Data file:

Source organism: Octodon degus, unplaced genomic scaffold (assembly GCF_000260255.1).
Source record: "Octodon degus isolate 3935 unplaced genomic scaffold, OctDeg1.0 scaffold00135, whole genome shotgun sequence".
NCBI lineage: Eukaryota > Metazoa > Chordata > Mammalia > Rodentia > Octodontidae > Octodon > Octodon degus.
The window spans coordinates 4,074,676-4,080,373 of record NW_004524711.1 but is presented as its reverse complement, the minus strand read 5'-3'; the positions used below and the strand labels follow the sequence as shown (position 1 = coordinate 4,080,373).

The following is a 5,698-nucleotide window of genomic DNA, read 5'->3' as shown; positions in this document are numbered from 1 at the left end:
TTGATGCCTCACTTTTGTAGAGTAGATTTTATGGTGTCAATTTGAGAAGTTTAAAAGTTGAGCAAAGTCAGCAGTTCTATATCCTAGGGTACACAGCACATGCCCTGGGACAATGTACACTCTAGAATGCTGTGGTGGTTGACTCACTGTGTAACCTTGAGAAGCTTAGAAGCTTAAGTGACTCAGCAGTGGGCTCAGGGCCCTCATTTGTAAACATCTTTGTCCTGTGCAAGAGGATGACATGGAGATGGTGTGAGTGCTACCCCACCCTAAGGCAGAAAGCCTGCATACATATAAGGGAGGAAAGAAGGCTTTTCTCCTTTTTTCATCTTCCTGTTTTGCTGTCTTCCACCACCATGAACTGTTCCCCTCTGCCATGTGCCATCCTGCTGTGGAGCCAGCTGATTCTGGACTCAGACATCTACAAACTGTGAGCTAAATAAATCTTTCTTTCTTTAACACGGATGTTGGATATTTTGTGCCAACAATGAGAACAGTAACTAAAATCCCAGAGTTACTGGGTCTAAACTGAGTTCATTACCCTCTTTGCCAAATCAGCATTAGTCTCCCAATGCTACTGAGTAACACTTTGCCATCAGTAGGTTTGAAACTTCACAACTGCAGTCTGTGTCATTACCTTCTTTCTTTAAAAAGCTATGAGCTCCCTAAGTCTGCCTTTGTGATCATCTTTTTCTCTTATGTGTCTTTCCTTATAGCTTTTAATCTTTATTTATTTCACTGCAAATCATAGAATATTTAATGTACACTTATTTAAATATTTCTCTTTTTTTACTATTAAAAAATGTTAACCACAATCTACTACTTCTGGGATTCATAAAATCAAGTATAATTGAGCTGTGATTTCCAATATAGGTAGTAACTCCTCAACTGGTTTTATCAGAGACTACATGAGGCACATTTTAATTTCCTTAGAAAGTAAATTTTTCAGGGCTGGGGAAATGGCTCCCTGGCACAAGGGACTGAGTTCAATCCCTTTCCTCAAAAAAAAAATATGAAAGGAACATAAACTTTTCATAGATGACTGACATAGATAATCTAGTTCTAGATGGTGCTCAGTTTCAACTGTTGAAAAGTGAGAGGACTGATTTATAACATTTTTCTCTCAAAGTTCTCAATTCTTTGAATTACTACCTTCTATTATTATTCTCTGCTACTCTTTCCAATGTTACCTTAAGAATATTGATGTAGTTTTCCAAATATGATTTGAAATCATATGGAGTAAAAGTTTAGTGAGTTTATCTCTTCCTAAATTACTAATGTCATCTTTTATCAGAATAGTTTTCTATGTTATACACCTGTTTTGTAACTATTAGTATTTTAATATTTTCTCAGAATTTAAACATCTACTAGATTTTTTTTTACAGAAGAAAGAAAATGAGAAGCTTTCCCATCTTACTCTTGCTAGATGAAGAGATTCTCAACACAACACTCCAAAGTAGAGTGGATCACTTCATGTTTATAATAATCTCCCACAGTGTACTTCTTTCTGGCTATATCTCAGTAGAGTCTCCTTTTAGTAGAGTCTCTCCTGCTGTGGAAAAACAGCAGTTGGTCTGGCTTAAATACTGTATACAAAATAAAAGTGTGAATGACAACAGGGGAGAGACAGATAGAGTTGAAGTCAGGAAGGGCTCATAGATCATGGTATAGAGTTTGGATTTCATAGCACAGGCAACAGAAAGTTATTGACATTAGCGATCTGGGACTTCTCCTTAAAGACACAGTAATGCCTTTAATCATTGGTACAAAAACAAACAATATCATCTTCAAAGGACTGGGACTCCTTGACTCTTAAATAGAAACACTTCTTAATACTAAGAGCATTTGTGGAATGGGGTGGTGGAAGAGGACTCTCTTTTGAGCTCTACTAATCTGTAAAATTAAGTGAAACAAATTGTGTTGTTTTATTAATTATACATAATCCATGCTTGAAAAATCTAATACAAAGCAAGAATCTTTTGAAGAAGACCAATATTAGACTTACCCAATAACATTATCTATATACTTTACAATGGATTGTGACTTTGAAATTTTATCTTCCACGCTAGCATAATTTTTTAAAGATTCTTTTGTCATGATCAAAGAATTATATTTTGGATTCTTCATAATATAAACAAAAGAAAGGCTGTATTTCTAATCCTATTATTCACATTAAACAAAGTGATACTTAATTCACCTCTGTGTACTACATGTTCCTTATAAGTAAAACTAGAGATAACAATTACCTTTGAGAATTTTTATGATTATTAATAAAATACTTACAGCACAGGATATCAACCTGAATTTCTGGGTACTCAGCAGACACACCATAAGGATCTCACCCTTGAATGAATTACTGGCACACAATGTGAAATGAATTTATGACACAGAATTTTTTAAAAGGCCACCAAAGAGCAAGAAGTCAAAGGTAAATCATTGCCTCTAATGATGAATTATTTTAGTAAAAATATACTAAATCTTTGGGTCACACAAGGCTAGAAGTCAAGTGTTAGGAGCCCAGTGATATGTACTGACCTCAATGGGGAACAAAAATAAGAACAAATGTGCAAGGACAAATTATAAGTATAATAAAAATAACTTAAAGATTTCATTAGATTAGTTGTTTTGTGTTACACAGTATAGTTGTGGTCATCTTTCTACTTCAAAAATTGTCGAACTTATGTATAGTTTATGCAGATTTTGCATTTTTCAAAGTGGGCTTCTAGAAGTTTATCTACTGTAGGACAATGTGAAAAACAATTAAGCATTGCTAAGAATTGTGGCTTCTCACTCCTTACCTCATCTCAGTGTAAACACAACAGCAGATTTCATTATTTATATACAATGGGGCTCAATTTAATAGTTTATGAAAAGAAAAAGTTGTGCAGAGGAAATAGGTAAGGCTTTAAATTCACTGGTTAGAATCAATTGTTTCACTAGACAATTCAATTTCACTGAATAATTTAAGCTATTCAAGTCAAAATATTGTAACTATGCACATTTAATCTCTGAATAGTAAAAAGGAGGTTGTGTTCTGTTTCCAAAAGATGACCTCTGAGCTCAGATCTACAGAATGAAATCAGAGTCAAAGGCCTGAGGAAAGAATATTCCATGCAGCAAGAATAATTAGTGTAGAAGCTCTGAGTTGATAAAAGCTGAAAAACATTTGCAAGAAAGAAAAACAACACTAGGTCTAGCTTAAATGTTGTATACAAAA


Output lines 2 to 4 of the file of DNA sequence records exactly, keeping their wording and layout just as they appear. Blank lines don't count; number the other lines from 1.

Source record: "Octodon degus isolate 3935 unplaced genomic scaffold, OctDeg1.0 scaffold00135, whole genome shotgun sequence".
NCBI lineage: Eukaryota > Metazoa > Chordata > Mammalia > Rodentia > Octodontidae > Octodon > Octodon degus.
The window spans coordinates 4,074,676-4,080,373 of record NW_004524711.1 but is presented as its reverse complement, the minus strand read 5'-3'; the positions used below and the strand labels follow the sequence as shown (position 1 = coordinate 4,080,373).